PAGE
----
‘Imagine you have taken your dinghy out on a fishing trip when the weather suddenly changes. The sea whips up and your boat over-turns, tossing you into the murky depths.

Your boat drifts away and you are left struggling to keep your head above water. What happens next?’

So began a feature in The Mail in 1996 about Haverigg Inshore Rescue Team. It continued: ‘With any luck someone will have spotted you in difficulty and alerted the coastguard, who in turn will contact the local inshore rescue team.

They will ten come to your rescue and pluck you from the water.’

Since it had been founded in 1937, Haverigg Inshore Rescue Team had saved about 150 people from waters covering an area of 55 square miles, stated the feature.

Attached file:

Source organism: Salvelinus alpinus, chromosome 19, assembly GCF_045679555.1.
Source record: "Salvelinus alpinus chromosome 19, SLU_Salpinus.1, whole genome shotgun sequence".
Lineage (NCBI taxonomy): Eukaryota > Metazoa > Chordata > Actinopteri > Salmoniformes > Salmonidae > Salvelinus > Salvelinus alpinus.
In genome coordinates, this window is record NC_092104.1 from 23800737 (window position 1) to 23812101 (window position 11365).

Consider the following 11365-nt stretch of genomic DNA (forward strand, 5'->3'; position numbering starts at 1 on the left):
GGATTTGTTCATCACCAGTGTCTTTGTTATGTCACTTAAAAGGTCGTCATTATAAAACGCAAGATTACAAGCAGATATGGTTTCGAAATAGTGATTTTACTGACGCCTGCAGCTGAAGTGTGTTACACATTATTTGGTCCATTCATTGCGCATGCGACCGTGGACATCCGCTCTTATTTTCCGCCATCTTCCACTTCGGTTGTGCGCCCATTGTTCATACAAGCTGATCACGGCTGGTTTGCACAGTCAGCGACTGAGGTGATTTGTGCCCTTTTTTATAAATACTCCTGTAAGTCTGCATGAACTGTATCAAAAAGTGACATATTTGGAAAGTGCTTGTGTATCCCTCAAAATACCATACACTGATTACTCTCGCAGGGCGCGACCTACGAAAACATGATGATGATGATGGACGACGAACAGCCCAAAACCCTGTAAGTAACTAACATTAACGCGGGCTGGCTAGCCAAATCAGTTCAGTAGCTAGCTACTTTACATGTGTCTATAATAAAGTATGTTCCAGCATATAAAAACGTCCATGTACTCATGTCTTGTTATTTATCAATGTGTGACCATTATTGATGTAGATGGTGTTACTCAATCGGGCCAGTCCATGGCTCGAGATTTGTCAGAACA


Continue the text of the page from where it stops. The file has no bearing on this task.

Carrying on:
It operated five miles off-shore between the north end of Walney and up the coast to Bootle.

The crew was made up of about 30 men and women, who worked voluntarily.

Everyone worked as a part of the team, whether they were involved in going out on the boat, driving the launch vehicle, manning the boathouse radio or simply making cups of tea.

Call-outs could range from rescuing someone stuck on a sandbank to rescuing a dog. The team had towed in a 48ft vessel and even taken TV personality Anneka Rice out on their boat.

Their record in getting the minimum team of five together was two minutes, although they once heard a coastguard message on the radio and were over the ramp by the time the call came through.

Crew member John Molly said: "The biggest buzz for the majority of us is in doing something for the community and getting nothing in return."

In 1996 16 horseriders trekked 22 miles, including to the summit of Black Combe, in a sponsored event which raised about £1,000 for Haverigg Inshore Rescue Team.

The following year 20 horse riders and 12 mountain bike riders took part in a similar sponsored event.